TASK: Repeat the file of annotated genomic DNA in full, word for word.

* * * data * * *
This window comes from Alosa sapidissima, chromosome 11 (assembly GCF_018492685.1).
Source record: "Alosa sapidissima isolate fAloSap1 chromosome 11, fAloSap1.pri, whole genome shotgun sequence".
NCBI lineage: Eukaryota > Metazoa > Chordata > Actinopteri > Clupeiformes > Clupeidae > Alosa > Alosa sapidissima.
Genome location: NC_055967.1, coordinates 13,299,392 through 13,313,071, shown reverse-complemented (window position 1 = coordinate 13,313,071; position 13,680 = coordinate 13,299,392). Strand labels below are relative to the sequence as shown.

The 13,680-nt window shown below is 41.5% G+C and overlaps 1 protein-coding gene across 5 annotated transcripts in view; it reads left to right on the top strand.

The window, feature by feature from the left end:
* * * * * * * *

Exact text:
This window comes from Alosa sapidissima, chromosome 11 (assembly GCF_018492685.1).
Source record: "Alosa sapidissima isolate fAloSap1 chromosome 11, fAloSap1.pri, whole genome shotgun sequence".
NCBI lineage: Eukaryota > Metazoa > Chordata > Actinopteri > Clupeiformes > Clupeidae > Alosa > Alosa sapidissima.
Genome location: NC_055967.1, coordinates 13,299,392 through 13,313,071, shown reverse-complemented (window position 1 = coordinate 13,313,071; position 13,680 = coordinate 13,299,392). Strand labels below are relative to the sequence as shown.

The 13,680-nt window shown below is 41.5% G+C and overlaps 1 protein-coding gene across 5 annotated transcripts in view; it reads left to right on the top strand.

The window, feature by feature from the left end: